Do allow your puppy to explore their new surroundings in their own time. Don’t force them into situations that they may find overwhelming and provide a quiet place that they can escape to if they wish.
Do set ground rules – they may be cute but if you don’t want them on the settee or bed when they are older then don’t let them get on when they are young. Remember also that the tiny pup that cuddles up on your lap now may grow into a weighty adult.
Do be consistent. Everyone involved must stick to the same rules and routine whenever possible.
Do provide lots of toys for your puppy. These will provide great stimulus for times when you are busy or not around.
Do take time to introduce your puppy to lots of different sights (bicycles/horses/wheelchairs), sounds (vacuum cleaner/traffic noise/school playground), people (old/young/with hats!) and experiences (cars/bridges/pelican crossings) so that these become routine and your pup will not be fearful of them in later life. The range is endless but well socialised puppies rarely develop behavioural problems.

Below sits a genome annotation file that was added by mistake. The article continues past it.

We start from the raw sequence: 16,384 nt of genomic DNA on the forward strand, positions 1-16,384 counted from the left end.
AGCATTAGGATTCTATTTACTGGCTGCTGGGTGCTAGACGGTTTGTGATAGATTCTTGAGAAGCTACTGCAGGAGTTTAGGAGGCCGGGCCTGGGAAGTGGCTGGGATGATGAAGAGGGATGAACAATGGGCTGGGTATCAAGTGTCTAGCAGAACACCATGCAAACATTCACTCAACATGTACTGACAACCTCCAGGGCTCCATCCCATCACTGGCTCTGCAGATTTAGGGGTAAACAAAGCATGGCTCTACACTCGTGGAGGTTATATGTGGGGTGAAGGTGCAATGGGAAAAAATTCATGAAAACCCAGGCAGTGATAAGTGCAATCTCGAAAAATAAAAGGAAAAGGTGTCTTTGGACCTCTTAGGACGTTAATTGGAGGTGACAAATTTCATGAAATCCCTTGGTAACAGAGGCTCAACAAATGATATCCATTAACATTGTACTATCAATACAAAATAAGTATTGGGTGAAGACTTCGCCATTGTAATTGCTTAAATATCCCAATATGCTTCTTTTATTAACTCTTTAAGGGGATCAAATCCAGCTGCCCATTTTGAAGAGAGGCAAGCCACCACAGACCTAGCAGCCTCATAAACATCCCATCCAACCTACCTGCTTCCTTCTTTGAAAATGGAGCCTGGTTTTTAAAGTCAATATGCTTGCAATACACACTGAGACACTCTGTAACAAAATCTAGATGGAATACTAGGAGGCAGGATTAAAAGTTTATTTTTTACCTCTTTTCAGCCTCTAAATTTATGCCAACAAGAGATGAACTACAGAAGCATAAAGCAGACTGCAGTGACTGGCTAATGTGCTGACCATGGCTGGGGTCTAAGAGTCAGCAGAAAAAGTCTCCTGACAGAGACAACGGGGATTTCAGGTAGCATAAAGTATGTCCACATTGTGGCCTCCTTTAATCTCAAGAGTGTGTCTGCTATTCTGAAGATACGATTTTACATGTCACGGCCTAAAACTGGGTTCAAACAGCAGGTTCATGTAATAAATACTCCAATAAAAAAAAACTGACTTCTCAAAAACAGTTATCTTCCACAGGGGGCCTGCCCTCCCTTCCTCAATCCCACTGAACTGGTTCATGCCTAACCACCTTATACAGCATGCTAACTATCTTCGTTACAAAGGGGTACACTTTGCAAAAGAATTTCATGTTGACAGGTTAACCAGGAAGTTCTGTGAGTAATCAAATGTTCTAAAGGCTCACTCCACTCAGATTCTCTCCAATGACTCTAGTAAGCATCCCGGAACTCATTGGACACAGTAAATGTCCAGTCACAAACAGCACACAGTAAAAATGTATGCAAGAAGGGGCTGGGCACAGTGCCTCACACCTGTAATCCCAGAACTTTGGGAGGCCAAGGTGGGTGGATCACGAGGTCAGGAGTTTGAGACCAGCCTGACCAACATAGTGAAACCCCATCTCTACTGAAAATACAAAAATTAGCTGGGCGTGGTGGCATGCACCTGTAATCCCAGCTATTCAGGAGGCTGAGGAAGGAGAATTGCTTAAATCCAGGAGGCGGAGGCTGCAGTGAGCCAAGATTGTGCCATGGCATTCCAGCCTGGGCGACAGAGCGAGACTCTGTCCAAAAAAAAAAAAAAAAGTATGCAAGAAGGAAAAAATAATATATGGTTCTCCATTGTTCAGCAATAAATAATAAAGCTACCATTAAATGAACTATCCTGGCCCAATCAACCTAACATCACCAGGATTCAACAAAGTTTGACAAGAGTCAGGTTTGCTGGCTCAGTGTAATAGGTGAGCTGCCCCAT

Do regularly examine between toes, through coats and in mouths and ears. It will help you monitor the health of your pup and also make it much easier to give worm tablets or treat any problems in later life.
Do exercise your puppy regularly – it will do you both good! If you need guidelines as to what is appropriate at each age please talk to one of the nurses.
Do start training early – continuously praise and reward good behaviour and if possible enrol your pup in puppy classes.
Don’t reprimand your puppy for naughty acts that happened in your absence. He will misunderstand and become fearful of you.
Don’t leave young children alone with any dog.
Do try to learn to recognise your puppy’s body language. Being able to work out if they are happy, sad or uncomfortable will make training much easier.
Do remember that any changes in your life or routine will also affect your puppy.
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